Donald Trump‘s trade guy, Peter Navarro, proposed that America should spend roughly $2 trillion to bring manufacturing back to the United States from China.
Doing this would both strengthen American national and domestic security, and create an explosion in what could be very good-paying jobs for American workers.
While this would seem to be absolutely consistent with the positions Donald Trump campaigned on, it turns out his administration is actually opposed to it. Which has everybody scratching their heads.
Why would Trump tell Americans, over and over again for five years, that he wants to bring jobs home, and then reject a reasonable effort to do just that?
Is it because offshoring was always a Republican thing? Nixon, after all,opened us up to China, Reagan and HW Bush negotiated NAFTA, and the historic opposition to outsourcing has come from Democrats like
Senators Sherrod Brown and Bernie Sanders.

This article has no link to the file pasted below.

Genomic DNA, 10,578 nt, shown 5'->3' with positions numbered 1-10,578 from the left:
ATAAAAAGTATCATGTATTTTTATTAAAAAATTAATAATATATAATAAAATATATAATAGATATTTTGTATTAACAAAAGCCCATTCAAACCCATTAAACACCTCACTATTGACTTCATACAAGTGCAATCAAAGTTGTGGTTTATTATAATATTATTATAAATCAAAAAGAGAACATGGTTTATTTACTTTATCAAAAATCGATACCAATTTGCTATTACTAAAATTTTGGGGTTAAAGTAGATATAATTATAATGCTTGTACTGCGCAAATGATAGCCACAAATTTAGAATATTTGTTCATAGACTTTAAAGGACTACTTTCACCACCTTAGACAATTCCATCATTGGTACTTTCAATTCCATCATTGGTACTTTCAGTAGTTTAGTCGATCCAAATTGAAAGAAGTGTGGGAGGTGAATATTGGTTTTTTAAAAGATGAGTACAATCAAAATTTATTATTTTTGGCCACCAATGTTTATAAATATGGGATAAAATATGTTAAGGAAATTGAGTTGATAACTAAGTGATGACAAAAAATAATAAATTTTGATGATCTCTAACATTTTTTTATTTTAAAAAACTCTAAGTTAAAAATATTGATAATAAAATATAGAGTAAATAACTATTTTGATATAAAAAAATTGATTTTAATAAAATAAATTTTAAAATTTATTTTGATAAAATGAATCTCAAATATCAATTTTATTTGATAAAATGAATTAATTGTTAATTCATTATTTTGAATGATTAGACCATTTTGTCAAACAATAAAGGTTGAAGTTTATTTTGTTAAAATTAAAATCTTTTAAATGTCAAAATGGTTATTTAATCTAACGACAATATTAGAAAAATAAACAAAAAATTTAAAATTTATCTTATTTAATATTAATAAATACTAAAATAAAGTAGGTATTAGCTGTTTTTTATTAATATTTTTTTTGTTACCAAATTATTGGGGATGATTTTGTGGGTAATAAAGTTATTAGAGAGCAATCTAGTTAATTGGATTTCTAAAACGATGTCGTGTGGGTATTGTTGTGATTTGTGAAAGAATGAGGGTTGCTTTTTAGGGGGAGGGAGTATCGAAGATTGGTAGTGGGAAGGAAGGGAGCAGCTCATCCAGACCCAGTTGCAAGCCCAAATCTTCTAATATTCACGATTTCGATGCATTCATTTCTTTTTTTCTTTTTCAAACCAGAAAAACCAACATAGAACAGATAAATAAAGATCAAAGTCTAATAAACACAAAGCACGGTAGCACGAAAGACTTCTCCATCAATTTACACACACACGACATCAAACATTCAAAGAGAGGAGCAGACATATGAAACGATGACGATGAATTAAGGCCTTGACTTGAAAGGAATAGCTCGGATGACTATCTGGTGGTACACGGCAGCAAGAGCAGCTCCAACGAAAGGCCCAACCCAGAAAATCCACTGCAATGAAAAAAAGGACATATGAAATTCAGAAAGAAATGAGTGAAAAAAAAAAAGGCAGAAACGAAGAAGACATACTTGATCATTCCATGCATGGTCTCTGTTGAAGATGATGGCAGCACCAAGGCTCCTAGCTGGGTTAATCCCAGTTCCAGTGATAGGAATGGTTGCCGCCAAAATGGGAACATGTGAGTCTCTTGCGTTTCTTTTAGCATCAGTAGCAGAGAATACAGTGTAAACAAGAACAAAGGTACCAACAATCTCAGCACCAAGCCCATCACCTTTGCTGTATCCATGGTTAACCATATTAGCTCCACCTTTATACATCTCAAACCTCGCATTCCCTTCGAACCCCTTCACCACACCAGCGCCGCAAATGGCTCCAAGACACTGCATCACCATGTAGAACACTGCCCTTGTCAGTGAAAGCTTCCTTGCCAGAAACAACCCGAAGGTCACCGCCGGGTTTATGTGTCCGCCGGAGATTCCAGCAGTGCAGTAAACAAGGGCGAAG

So is Trump just returning to Republican orthodoxy?
Or is there some other reason why he doesn’t want to do anything genuinely proactive about bringing jobs back to America?
John Bolton‘s new book seems to put all this in context.
When you consider Trump’s opposition to bringing manufacturing home to his requesting that President Xi of China help him in the 2020 campaign the way President Putin did in the 2016 campaign, it suddenly makes perfect sense.
Trump is hoping that China will mobilize its vast and sophisticated Internet capabilities, along with its extraordinary economic power, to make him look good, hurt Joe Biden, and help Donald Trump get reelected.
Therefore, he’s not willing to risk upsetting China right now.
He is not only betraying our country and the values that underpin a democratic republic, but he is also selling out the hopes and dreams of the American working people.
Trump’s craven and cowardly outreaches, in 2016 and now, to foreign governments asking for their help in corrupting an American election, is nothing short of treason.